1. WHAT general rule is laid down in the Bible respecting the meeting of obligations?
“Render therefore to all their dues: tribute to whom tribute is due; custom to whom custom. . . . Owe no man anything, but to love one another.” Rom. 13:7,8.
2. In what condition is one who borrows?
“The borrower is servant to the lender.” Prov. 22:7.
3. To what extent is one responsible for that borrowed?
“And if a man borrow aught of his neighbor, and it be hurt, or die, . . . he shall surely make it good.” Ex. 22:14.
4. Why did the young man in Elisha’s time feel so bad about the loss of an ax head?
“But as one was felling a beam, the ax head fell into the water: and he cried, and said, Alas, master! for it was borrowed.” 2 Kings 6:5.
5. What miracle was wrought by Elisha for its restoration?
“And he cut down a stick, and cast it in thither; and the iron did swim.” Verse 6.
NOTE.-From this we may learn God’s willingness to help those who honestly seek to meet their obligations.
6. How does the good man guide his affairs?
“A good man showeth favor, and lendeth: he will guide his affairs with discretion.” Ps. 112:5.
7. To what should those listen who lack business discretion?
“Poverty and shame shall be to him that refuseth instruction: but he that regardeth reproof shall be honored.” Prov. 13:18.
NOTE.-It is wise for those who, from lack of natural business ability find themselves constantly running into debt, to seek advice and counsel from those endowed with more wisdom in such matters.
8. Which of Christ’s parables teaches business discretion?
“For which of you, intending to build a tower, sitteth not down first, and counteth the cost, whether he have sufficient to finish it? Lest haply, after he hath laid the foundation, and is not able to finish it, all that behold it begin to mock him, saying, This man began to build, and was not able to finish.” Luke 14:28-30.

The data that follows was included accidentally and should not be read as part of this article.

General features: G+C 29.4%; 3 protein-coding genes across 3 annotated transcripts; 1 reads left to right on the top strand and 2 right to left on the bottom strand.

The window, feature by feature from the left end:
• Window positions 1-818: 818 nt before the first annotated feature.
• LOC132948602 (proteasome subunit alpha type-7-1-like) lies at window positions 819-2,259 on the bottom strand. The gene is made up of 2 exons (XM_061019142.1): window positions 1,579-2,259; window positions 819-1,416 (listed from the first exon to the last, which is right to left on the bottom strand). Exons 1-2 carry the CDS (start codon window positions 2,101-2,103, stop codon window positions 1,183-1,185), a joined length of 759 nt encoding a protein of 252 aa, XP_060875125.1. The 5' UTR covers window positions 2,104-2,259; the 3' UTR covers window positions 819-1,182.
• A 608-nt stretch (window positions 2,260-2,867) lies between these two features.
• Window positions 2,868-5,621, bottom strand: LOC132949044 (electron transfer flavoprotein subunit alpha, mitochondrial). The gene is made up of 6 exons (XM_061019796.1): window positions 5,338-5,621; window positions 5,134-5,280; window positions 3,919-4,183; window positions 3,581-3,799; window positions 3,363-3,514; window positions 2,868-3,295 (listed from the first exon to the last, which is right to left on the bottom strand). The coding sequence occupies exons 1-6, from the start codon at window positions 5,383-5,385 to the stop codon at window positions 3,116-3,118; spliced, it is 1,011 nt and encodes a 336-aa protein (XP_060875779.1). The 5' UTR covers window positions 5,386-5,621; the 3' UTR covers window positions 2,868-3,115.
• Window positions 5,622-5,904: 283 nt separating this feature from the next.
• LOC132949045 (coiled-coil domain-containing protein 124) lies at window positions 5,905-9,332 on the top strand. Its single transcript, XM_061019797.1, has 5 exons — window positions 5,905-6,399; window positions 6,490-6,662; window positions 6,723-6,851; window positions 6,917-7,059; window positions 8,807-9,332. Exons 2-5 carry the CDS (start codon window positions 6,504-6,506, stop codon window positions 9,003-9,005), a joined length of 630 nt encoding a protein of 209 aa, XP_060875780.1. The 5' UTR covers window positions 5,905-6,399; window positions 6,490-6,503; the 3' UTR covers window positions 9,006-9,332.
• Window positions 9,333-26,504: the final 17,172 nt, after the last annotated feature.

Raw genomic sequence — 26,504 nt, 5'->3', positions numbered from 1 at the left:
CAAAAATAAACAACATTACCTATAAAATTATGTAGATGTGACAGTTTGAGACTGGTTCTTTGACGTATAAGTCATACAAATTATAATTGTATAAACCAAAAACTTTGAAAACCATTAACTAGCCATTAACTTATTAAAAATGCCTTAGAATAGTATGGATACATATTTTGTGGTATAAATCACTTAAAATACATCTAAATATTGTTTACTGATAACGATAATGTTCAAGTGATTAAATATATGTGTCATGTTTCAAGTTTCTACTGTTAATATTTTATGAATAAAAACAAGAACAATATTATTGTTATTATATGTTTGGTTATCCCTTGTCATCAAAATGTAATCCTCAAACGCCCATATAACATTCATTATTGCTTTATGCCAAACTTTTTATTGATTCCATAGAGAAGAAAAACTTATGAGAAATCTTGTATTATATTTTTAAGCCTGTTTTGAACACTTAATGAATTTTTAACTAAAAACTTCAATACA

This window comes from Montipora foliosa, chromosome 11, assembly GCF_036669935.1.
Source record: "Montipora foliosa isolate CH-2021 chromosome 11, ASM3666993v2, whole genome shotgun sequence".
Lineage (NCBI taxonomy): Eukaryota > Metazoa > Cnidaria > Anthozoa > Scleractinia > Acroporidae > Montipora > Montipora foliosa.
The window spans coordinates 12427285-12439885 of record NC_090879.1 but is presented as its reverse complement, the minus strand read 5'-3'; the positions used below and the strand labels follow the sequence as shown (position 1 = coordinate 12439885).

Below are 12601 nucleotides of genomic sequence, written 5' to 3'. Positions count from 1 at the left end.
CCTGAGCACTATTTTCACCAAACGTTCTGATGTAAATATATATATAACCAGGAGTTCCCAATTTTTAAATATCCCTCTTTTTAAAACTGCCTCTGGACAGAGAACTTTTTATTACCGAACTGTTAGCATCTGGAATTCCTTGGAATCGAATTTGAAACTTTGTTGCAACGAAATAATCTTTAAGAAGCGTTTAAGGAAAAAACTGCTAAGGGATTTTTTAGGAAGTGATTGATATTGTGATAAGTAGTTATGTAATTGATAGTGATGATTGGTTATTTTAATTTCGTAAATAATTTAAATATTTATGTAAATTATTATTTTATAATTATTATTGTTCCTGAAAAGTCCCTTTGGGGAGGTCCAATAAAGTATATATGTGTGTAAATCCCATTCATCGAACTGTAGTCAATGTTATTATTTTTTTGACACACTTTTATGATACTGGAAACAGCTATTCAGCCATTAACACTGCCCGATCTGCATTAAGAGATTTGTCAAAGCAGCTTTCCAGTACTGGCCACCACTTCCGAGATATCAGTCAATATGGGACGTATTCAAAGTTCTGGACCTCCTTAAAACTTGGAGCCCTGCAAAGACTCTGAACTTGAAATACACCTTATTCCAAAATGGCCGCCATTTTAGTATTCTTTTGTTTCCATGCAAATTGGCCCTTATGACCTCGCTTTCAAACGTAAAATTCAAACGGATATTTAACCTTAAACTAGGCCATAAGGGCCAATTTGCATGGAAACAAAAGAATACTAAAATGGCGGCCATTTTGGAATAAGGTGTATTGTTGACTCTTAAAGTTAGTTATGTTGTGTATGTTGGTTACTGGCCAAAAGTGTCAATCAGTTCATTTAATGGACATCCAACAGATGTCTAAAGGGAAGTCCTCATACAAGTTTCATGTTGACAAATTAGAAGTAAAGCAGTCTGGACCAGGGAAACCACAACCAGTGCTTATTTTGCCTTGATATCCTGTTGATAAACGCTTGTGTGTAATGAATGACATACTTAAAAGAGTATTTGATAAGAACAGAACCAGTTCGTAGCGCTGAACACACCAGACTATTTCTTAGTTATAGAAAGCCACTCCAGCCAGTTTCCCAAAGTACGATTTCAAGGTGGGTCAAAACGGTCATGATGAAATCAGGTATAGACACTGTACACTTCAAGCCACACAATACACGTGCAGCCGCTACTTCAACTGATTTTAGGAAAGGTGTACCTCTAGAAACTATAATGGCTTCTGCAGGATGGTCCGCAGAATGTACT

9. How were means provided for building the tabernacle?
“And Moses spake unto all the congregation of the children of Israel, saying, This is the thing which the Lord commanded, saying, Take ye from among you an offering unto the Lord: whosoever is of a willing heart, let him bring it, an offering of the Lord; gold, and silver, and brass,” etc. Ex. 35:4-9.
10. What provision did David make for building the temple?
“I have prepared with all my might for the house of my God.” 1 Chron. 29:2.
11. How did the people respond to his call for contributions?
“Then the chief of the fathers and princes . . . offered willingly. . . . Then the people rejoiced, for that they offered willingly, because with perfect heart they offered willingly to the Lord: and David the king also rejoiced with great joy.” Verses 6-9.
12. When King Jehoash wished to repair the temple, what provision did he make for raising the necessary means?
“And Jehoash said to the priests, All the money of the
dedicated things that is brought into the house of the Lord, . . . and all the money that cometh into any man’s heart to bring into the house of the Lord, let the priests take it to them, every man of his acquaintance: and let them repair the breaches of the house, wheresoever any breach shall be found.” 2 Kings 12:4,5.